Hewlett-Packard announced Feb. 8 that it has revamped its print cartridge packaging to help reduce the amount of greenhouse gas emissions being released into the environment.
According to the U.S. Climate Technology Cooperation, HPs redesigned print cartridge packaging will lower greenhouse gas emissions by an estimated 37 million pounds in 2007, due to lighter packaging that reduces the total carbon footprint of each cartridge and the truck and freighter transportation traffic required to ship them.
The newly designed print cartridge packaging has reduced the amount of material Palo Alto, Calif.-based HP uses to package its contents by approximately 45 percent and also uses recycled content such as paperboard, which is easier to recycle than the previously used PVC (polyvinyl chloride) plastic.
“HP printing supplies are designed, manufactured and recycled in an environmentally responsible manner,” Scott Canonico, manager of environmental policy and strategy for HP supplies, told eWEEK.
For example, HP inkjet cartridge multipacks are now packaged in recycled paperboard and use 80 percent less packaging material, which enables distributors to ship twice as many cartridges.
HP inkjet cartridge photo value packs are now packaged in recycled paperboard instead of PVC, as paperboard is more widely recycled, and use 10 percent less packaging material. In addition, HP has eliminated the interior packaging in its inkjet print cartridge tripacks, helping to decrease paperboard usage and using 40 percent less packaging material.
HP hopes that with the material reductions and utilization of previously used content, it will be able to eliminate 6.8 million pounds of PVC while also decreasing the amount of packaging in 2007 to 15 million pounds.
For the environment, this is the equivalent of reducing fossil fuel usage by 1.9 million gallons of gasoline or planting 430,000 tree seedlings and growing for 10 years., according to the U.S. Climate Technology Cooperation.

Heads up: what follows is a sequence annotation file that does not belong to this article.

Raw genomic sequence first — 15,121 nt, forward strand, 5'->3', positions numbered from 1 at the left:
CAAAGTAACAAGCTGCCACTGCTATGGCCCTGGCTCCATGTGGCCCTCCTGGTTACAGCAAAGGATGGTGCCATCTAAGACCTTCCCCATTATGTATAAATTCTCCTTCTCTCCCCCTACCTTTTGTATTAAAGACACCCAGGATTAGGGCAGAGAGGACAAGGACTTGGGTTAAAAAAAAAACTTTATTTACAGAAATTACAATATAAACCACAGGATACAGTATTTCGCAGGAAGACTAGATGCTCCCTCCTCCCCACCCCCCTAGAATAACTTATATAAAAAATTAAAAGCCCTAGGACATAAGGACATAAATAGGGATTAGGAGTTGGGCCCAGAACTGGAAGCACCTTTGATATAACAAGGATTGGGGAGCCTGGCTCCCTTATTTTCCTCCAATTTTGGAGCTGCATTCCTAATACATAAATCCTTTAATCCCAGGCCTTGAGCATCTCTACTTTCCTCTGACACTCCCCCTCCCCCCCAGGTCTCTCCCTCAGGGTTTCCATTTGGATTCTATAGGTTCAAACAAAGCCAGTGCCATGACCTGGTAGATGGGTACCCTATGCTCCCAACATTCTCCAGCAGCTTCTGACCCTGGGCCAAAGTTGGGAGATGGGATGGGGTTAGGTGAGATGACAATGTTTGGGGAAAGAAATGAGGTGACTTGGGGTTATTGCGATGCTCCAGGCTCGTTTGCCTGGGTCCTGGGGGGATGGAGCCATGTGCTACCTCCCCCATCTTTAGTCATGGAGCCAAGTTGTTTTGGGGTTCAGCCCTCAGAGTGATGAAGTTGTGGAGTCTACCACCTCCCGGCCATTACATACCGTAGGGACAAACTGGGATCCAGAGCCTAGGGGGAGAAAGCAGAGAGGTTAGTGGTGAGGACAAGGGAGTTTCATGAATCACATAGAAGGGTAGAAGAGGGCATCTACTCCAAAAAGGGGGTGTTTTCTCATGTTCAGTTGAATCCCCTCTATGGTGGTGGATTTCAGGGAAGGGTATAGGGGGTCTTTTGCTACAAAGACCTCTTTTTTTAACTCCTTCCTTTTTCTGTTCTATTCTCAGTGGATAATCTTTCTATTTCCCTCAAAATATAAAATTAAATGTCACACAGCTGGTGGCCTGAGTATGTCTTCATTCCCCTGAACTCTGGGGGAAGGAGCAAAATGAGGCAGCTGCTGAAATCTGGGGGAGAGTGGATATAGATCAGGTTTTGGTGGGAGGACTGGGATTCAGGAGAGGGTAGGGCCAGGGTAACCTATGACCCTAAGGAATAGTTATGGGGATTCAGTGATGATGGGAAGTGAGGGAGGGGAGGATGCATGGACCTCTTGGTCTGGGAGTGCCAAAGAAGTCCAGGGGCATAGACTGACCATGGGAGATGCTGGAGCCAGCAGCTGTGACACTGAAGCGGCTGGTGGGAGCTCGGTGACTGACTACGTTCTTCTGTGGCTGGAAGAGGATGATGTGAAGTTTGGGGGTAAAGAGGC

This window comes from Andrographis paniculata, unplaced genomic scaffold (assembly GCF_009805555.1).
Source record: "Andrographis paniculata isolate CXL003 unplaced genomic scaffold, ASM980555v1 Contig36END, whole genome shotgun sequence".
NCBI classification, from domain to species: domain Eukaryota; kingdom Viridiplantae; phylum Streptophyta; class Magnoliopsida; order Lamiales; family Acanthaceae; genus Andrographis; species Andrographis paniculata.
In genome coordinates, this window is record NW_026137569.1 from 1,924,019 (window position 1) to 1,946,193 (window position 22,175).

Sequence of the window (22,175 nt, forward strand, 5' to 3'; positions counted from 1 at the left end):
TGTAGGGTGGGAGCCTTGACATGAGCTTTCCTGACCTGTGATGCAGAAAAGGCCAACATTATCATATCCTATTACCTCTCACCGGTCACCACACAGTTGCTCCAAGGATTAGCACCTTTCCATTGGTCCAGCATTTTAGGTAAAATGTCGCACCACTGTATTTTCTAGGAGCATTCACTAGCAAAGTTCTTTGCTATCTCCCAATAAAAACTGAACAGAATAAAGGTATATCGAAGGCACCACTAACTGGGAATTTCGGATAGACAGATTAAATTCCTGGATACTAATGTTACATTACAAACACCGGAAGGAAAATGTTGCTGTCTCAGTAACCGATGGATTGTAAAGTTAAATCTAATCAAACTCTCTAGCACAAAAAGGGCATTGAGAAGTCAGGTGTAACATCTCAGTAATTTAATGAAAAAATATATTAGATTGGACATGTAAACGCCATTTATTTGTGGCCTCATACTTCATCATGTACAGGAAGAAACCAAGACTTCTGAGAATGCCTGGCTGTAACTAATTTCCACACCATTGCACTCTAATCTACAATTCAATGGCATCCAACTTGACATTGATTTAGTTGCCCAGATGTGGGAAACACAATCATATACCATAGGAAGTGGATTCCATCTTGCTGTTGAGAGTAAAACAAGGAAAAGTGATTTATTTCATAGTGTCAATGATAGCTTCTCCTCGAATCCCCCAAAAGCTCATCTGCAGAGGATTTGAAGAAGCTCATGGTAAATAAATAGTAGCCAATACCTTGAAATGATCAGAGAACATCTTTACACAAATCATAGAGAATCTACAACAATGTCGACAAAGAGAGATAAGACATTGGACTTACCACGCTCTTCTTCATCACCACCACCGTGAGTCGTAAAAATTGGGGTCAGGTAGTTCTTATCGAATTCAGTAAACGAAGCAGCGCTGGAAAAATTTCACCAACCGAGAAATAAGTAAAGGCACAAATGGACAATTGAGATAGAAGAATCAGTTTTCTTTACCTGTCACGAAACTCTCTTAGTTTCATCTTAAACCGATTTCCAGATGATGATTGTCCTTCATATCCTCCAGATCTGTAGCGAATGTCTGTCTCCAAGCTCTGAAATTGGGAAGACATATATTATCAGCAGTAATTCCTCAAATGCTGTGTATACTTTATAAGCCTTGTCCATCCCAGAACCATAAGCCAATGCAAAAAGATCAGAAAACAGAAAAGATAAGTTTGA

“As a company, HP has made significant efforts to optimize the environmental design of its products, to utilize clean manufacturing processes, and to provide customers with convenient and free return and recycling programs for its printing supplies,” Canonico said.
With this redesign, HP is not only trying to help the environment, but it is trying to help retailers and business professionals save on shelf space. Because the packaging has been reduced, retail outlets are able to conserve space and HP can get its product onto three-high shelves instead of the standard two-high shelves.
“The compact design takes up less space in the office, making products easier to store and transport, while the reduction in materials means less packaging to manage after use,” Canonico said.
“The HP packaging improvements are strong evidence that HP is paying attention to details and designing their products with the environment in mind,” Nick Giometti, OfficeMax category manager for printing supplies, said in a statement.
Canonico said that the redesign can also benefit government agencies and education agencies by helping them meet “their own environmental goals by providing smaller, lighter and easier-to-recycle package material.”
All new packaging is available now, at no additional cost, in U.S. markets.
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